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I read with interest the description of perichondritis after ear piercing by Yahalom and Eliashar.1 As well as the increasing incidence of perichondritis after piercing of auricular cartilage, it can also be a problem after elective surgery. Correction of prominent ears (otoplasty/pinnaplasty) is a procedure that can be carried out in the UK within the NHS on patients under the age of 16. It involves exposure and scoring of the auricular cartilage to reconstruct the antehelical fold or concha.2 Although the complication rate is low, 2%–4% of cases become infected and a few of these progress to perichondritis.3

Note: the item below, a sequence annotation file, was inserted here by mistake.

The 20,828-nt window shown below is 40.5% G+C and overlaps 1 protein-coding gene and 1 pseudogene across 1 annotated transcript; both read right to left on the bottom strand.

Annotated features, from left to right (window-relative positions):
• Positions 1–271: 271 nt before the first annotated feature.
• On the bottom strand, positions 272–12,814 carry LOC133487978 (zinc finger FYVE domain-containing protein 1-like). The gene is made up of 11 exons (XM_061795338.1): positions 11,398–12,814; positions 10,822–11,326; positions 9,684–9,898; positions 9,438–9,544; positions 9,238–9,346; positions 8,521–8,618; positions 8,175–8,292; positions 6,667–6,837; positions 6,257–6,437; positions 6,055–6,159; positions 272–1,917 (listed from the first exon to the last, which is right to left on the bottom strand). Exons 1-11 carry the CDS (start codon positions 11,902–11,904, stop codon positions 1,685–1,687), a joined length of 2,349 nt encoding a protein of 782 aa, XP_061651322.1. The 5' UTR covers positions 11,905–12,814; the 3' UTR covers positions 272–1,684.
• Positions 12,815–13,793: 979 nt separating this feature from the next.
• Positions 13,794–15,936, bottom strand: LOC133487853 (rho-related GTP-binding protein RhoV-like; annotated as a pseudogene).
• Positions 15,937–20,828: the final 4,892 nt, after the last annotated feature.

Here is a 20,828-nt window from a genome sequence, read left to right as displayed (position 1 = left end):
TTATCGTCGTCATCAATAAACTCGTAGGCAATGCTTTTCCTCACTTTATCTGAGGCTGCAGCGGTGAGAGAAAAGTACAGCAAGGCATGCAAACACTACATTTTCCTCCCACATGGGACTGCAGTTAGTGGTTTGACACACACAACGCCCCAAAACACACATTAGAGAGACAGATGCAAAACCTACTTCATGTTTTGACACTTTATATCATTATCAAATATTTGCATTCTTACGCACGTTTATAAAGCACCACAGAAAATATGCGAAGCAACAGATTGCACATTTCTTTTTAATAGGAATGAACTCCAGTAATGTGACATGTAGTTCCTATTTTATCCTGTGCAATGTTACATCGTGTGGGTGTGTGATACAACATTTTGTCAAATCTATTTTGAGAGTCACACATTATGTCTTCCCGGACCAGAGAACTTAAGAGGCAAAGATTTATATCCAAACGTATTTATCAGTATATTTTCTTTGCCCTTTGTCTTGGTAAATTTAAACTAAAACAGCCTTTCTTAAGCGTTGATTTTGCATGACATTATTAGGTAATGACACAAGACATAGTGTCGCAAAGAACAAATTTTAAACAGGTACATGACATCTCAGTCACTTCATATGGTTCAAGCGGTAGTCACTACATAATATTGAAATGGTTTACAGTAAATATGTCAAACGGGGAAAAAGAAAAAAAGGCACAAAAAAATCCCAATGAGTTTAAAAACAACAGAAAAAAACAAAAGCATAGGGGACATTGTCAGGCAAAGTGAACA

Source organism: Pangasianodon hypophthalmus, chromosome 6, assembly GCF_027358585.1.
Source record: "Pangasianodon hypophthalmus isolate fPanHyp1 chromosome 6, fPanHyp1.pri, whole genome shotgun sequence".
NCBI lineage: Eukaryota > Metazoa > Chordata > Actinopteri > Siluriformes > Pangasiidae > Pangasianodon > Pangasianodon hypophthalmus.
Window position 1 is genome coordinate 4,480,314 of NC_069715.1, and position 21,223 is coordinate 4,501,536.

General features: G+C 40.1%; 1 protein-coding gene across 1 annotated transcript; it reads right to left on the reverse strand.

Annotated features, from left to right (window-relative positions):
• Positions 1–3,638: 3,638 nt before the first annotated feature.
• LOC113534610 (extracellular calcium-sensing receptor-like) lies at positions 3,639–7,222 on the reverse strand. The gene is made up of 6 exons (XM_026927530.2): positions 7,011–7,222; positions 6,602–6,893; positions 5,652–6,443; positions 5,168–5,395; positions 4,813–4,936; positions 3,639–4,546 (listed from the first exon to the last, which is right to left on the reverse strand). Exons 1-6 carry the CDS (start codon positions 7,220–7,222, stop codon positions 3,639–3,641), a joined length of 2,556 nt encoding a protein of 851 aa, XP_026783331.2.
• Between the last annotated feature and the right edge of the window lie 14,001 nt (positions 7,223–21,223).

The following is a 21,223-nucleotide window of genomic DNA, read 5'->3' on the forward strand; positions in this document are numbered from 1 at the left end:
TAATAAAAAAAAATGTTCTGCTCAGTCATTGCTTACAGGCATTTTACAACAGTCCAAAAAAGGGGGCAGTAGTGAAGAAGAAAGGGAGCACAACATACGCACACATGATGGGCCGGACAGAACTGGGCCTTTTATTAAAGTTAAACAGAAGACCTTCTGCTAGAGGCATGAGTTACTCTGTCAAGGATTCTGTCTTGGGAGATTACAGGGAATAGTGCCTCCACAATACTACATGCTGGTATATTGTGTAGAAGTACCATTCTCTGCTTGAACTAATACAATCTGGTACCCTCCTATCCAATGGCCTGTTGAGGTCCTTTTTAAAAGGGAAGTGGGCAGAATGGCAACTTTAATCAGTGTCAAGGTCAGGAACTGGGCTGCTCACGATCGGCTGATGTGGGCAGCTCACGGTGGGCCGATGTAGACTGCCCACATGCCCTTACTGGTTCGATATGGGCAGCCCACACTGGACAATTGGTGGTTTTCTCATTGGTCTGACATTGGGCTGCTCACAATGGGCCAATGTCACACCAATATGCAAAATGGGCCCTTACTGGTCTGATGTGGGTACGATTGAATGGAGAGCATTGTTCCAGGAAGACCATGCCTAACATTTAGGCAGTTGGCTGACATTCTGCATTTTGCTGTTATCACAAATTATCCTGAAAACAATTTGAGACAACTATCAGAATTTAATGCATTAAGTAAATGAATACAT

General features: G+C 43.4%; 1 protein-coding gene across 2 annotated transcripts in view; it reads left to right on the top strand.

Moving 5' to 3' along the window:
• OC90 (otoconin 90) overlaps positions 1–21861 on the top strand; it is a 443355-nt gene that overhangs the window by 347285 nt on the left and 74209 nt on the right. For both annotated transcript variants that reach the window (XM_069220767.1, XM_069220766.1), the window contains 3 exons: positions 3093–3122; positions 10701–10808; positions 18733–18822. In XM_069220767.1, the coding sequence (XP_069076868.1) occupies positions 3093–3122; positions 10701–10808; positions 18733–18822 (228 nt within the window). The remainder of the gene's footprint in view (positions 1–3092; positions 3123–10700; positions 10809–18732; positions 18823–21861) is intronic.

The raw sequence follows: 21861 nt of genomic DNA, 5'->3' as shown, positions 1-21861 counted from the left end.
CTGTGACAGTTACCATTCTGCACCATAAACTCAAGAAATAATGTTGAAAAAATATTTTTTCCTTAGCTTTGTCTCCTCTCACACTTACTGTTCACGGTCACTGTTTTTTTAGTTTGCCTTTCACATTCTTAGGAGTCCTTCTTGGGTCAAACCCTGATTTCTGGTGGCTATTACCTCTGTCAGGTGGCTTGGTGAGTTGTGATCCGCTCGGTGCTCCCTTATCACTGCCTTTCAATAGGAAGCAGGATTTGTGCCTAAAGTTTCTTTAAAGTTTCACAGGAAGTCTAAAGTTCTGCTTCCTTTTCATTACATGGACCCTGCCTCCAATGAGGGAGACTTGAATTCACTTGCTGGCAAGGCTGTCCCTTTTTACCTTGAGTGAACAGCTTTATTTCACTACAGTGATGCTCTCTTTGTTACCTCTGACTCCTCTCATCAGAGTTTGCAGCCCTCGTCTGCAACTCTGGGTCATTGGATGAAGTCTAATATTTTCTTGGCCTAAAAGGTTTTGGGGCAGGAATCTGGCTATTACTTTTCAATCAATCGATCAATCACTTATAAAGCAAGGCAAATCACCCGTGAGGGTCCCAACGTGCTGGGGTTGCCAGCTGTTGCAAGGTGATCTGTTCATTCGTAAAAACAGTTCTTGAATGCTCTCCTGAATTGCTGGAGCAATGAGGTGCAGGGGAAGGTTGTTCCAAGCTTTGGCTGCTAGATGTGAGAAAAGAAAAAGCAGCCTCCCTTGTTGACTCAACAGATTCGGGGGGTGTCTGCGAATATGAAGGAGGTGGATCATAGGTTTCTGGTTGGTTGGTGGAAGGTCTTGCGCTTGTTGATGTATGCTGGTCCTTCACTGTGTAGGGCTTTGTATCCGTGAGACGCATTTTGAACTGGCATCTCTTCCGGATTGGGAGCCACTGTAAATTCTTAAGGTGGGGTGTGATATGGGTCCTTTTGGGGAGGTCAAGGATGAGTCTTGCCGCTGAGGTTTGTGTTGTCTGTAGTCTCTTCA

Its treatment is primarily antibiotics and surgical debridement but this is complicated due to restrictions on prescribing ciprofloxacin to children. The long term outcome of these cosmetic procedures can be seriously affected by infection. Scrupulous aseptic technique and a single perioperative dose of prophylactic antibiotics are used to prevent this problem in elective surgery, and while aseptic conditions are recommended in ear piercing antibiotic cover is not.